A general commentary is this: While it is commonly believed that if statistical calculation assigns a p value of less than or equal to 0.05, this means that the apparent effect probably was from actual effect rather than just from chance, actually it does not mean this at all.

If a proposition is unlikely in the first place, the p value can 0.05 while the probability, given information available, of real effect having caused it may be thousands or millions to one against.

For example, suppose that rats are tested to see if they live longer if their water bottles are filled with water that had been swirled to the right before being filled, vs being swirled to the left or unswirled.

Now going into this thing, we would estimate that the likelihood of there being an actual longevity-enhancing effect from the water swirling should be considered as essentially zero.

We have 10 rats in each group, and simply by randomness some rats live longer or shorter than others.

However, the average lifespan for the right-swirled-water group wound up being substantially longer than for the other groups. And the statistics give a p value of 0.05: the actual meaning of this is that if we were generating the numbers randomly with the variation seen, only 5% of the time would chance alone produce an effect as big as was seen.

It is no commentary on whether in this actual case the cause was an actual effect, or chance alone.

In fact, if 100 experiments that all have no actual effect are done, 5% of the time there will be an apparent result that meets the p <= 0.05 standard. And needless to say a lot more than 100 experiments are done per year.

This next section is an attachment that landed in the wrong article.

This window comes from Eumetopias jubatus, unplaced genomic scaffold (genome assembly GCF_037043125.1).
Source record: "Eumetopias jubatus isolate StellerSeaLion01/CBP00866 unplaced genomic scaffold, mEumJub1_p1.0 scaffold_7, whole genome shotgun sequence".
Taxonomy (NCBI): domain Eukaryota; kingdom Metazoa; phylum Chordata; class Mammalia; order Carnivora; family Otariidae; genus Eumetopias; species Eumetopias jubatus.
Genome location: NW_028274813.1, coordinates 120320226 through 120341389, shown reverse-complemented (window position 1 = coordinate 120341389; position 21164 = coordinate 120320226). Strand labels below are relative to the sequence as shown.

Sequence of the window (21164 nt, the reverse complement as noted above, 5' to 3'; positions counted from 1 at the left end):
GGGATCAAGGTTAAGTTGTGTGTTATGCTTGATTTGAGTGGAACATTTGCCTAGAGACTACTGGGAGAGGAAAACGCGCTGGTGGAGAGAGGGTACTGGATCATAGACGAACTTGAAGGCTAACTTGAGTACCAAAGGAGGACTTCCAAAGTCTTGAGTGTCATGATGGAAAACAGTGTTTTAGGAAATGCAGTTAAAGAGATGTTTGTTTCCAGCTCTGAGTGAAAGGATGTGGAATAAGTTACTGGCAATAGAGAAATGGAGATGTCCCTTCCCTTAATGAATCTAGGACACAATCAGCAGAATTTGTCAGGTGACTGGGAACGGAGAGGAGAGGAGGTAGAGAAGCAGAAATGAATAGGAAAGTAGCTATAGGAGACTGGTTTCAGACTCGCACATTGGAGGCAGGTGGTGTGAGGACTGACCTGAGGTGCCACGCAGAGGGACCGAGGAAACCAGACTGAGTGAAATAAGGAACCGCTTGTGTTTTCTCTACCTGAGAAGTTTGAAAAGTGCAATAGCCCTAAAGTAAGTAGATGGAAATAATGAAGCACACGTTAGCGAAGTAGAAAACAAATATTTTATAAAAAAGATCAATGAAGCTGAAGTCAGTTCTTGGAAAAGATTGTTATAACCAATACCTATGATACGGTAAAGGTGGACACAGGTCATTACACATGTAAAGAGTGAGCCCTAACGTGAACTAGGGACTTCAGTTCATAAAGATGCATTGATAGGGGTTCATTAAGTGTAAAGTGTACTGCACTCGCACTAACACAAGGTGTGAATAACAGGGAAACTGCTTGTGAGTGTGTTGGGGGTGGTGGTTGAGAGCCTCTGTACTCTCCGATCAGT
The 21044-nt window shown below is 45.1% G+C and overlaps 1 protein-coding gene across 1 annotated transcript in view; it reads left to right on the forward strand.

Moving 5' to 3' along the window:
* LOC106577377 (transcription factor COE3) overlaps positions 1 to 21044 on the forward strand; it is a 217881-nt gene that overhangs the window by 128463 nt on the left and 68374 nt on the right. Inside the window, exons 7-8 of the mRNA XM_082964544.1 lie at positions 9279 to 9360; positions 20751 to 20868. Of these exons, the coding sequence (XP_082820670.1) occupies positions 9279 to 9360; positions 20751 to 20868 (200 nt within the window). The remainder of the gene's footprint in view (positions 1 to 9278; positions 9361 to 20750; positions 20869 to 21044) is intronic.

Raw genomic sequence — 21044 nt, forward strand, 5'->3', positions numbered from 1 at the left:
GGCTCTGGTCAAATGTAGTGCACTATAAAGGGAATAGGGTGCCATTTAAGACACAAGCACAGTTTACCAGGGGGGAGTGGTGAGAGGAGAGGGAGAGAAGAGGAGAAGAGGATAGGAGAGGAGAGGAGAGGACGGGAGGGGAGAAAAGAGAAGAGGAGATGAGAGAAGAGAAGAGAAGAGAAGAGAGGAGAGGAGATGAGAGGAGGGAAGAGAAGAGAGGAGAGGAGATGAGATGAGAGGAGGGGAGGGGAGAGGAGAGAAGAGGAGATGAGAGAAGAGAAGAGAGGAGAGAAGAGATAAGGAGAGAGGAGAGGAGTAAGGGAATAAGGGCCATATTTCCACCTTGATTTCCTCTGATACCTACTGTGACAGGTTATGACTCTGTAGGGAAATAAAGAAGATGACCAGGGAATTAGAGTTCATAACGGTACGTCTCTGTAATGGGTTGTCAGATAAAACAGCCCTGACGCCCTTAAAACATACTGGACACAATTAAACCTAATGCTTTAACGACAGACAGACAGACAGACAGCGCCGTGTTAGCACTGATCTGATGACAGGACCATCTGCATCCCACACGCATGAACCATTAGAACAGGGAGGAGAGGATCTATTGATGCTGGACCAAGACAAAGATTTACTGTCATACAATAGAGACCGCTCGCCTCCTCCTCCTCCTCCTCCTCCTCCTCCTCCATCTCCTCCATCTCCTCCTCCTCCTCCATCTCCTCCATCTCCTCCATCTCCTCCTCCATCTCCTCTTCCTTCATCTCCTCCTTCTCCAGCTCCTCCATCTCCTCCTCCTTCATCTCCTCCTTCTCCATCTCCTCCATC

Any rational person would conclude that regardless of the p = 0.05 value, he should not conclude that swirling the water to the right makes rats live longer. The proposition was too unlikely to begin with. One shouldn’t take the idea seriously until the p value is way, way, way lower than that. The more unlikely the proposition, the lower the p value one should demand.

In this case, the entire concept that the same work can be performed with markedly less oxygen by ingesting some substance is one that should be considered very unlikely in the first place.

Thus, if the p value was only p <= 0.01 or something like that, the most likely explanation is chance alone, or systematic experimental error.

Secondly, the nitric oxide explanation seems completely silly at explaining, or attempting to explain, same work done with less oxygen.

Lastly, it doesn’t seem to me that Professor Jones’ explanation of enhanced oxygen efficiency is necessary to explain the results stated in the article. Now if we had the data maybe we could see where he is getting that from, but it doesn’t follow from what the above article says.

Interesting conclusions, but I think dubious (for the above reasons.)

Simply extending duration of work at same output and oxygen consumption, and there’s nothing in the above article that states oxygen consumption was measured as less for same work, is not new, though their finding a new way to do it, if they did, is interesting.

Placebo… containing an equal amount of carbohydrate?